This CD originally appeared in the late 1990s on the Marco Polo label and may still be available. But it has now been moved over to the mid-price Naxos label -- with its price increase in the past year or so, Naxos can no longer legitimately be called a budget label when there is competition from the likes of Arte Nova and Brilliant Classics -- and it concludes the New Haydn Quartet's traversal of all seven of his string quintets. Quintet No. 7 has been my least favorite of the group at least partly because it is the most 'serious' of the litter; but I now understand why that might be. It was written in 1850 after the heady expectations of the 1848 revolution had not led to the kinds of German democracy and national unity fervently expected by Spohr and most other Germans. (Indeed, the Sextet, also on this disc, is a much happier creation, moodwise, and that is at least partly because it was written in those halcyon revolutionary days of 1848.) This is not to say that the G Minor Quintet is poorly written. In fact, it is one of the more ambitious of Spohr's efforts in that line. But its first two movements have a heaviness about them that I've never quite come to grips with. However, things liven up in the Minuet even if much of it is in a minor key like the rest of the quintet. The sun comes out in the last movement.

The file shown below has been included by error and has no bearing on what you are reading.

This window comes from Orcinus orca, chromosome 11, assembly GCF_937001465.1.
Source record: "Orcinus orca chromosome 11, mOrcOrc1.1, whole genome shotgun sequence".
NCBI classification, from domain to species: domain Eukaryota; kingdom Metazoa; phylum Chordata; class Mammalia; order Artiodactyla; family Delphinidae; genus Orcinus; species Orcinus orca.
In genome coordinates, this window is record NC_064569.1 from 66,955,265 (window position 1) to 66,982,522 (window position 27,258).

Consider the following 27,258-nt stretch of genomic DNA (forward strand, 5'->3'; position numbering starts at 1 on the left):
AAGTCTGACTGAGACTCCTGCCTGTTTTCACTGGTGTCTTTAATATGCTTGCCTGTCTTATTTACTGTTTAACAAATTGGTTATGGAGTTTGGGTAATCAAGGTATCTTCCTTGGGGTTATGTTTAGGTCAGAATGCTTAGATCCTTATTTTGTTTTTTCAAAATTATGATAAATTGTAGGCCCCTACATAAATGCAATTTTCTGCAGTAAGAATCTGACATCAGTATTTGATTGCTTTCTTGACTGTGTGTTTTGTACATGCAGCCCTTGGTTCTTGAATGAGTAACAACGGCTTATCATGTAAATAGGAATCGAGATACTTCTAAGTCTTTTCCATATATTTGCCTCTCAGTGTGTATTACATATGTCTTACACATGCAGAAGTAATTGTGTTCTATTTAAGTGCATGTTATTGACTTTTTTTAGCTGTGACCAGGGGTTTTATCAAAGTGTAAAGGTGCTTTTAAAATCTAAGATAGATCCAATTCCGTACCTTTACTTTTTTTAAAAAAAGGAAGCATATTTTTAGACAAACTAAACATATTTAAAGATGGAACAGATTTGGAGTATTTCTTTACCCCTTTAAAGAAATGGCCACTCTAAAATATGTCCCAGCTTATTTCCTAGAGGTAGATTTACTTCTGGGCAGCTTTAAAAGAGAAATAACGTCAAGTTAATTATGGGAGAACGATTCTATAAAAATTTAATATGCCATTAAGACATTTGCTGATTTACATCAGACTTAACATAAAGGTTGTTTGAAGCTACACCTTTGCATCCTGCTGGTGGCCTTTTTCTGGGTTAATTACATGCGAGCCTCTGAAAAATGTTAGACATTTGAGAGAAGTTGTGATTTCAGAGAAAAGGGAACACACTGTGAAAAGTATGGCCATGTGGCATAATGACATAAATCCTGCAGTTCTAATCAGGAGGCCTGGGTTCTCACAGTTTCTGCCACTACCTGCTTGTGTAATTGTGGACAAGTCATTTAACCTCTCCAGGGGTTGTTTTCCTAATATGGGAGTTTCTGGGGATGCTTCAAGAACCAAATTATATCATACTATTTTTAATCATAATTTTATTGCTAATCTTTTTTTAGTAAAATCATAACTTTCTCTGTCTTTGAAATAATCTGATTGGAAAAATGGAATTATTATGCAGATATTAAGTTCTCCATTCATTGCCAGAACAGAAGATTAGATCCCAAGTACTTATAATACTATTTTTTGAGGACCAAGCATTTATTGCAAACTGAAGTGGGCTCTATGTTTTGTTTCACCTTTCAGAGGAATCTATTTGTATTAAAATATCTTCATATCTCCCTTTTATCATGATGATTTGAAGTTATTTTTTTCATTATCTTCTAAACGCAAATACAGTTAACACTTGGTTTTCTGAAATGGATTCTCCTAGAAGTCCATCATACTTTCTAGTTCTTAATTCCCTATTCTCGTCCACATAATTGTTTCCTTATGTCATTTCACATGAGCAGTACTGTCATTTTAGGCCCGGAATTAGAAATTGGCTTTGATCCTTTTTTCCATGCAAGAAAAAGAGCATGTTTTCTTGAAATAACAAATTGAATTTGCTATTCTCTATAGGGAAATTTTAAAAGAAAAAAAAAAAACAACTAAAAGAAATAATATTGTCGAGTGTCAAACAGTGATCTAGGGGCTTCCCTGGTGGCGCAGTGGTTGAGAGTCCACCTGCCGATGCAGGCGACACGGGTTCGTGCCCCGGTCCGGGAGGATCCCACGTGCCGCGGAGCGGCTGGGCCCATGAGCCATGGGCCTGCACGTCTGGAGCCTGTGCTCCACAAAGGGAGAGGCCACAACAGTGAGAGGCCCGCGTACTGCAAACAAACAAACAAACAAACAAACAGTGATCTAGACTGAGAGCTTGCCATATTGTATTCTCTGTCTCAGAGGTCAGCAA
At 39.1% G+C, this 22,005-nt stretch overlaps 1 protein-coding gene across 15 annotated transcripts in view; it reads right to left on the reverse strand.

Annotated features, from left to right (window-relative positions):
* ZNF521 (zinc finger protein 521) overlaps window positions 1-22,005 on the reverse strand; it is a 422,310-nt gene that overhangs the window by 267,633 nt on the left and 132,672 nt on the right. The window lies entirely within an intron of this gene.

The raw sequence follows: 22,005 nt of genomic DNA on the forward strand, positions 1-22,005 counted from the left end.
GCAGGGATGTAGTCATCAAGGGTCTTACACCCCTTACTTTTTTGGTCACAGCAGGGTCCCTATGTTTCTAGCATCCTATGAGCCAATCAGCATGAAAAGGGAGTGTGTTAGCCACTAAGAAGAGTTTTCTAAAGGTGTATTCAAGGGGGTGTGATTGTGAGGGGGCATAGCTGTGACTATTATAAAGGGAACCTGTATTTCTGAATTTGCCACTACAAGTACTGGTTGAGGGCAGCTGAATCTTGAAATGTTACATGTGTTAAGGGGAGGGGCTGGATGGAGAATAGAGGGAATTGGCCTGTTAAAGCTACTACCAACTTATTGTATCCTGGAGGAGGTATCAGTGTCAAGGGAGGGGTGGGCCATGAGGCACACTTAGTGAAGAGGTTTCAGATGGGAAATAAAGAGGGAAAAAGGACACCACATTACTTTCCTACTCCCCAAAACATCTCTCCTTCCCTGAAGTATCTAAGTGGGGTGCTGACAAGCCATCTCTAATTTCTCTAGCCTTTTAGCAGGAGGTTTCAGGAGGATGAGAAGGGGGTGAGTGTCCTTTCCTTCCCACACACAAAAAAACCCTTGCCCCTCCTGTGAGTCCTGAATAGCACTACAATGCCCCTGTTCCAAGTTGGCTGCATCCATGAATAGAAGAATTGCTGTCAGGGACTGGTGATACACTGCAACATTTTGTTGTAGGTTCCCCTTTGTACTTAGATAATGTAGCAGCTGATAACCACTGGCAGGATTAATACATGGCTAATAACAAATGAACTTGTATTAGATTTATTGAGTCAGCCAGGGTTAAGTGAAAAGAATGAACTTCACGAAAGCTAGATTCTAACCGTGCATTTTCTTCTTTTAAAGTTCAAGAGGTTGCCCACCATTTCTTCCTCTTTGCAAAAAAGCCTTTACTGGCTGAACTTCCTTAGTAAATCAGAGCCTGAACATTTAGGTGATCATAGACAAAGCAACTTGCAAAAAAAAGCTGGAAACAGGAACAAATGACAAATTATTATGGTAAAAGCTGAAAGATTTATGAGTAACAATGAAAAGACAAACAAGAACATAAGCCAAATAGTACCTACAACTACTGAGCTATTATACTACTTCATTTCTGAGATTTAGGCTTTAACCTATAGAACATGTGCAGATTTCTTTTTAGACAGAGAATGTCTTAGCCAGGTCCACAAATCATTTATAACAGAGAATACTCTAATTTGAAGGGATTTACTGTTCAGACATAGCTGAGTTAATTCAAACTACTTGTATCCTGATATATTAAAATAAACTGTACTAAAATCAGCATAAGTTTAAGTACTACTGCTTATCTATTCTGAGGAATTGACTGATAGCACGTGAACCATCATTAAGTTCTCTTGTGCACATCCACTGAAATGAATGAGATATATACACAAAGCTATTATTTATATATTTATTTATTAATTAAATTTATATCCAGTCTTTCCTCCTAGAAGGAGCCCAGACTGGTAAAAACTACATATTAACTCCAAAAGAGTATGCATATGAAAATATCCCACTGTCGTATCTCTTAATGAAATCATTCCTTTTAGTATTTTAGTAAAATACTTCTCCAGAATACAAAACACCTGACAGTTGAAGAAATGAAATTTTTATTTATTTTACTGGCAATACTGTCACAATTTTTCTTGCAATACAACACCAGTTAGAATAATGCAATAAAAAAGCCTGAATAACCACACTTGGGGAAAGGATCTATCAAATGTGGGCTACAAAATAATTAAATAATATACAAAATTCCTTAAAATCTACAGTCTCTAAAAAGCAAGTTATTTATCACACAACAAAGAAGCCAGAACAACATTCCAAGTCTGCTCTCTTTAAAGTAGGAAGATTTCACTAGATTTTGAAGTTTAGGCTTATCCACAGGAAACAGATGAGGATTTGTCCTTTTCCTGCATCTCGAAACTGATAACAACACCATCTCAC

The Sextet is altogether a happier matter. First of all, there is the fuller texture of the sextet form -- admittedly it can become clotted in inexpert hands, but Spohr is easily able to keep things fairly transparent -- and the foreshadowing of Brahms's two glorious sextets. Indeed, it is known that Brahms was familiar with Spohr's Sextet and admired it. The thematic material in all four movements is excellent; it easily takes up residence in the listener's musical memory. I hear the Larghetto as a hymn of thanksgiving, unfortunately a bit premature given the turn of events in the German revolution. The Scherzo and Finale, played without pause, are joyous.
For lagniappe in this recording of the last of Spohr's quintets we get the lightweight (and early, Op. 22) 'Potpourri' for solo violin and string quartet -- a string quintet sounding much like the 'quatuors brillants' soon to dominate European chamber music -- based on a Russian folk tune and on 'Là ci darem la mano' from Mozart's Don Giovanni. Each tune is treated to a number of variations.
The performances are expert. Sound is a little on the thin side but is entirely acceptable.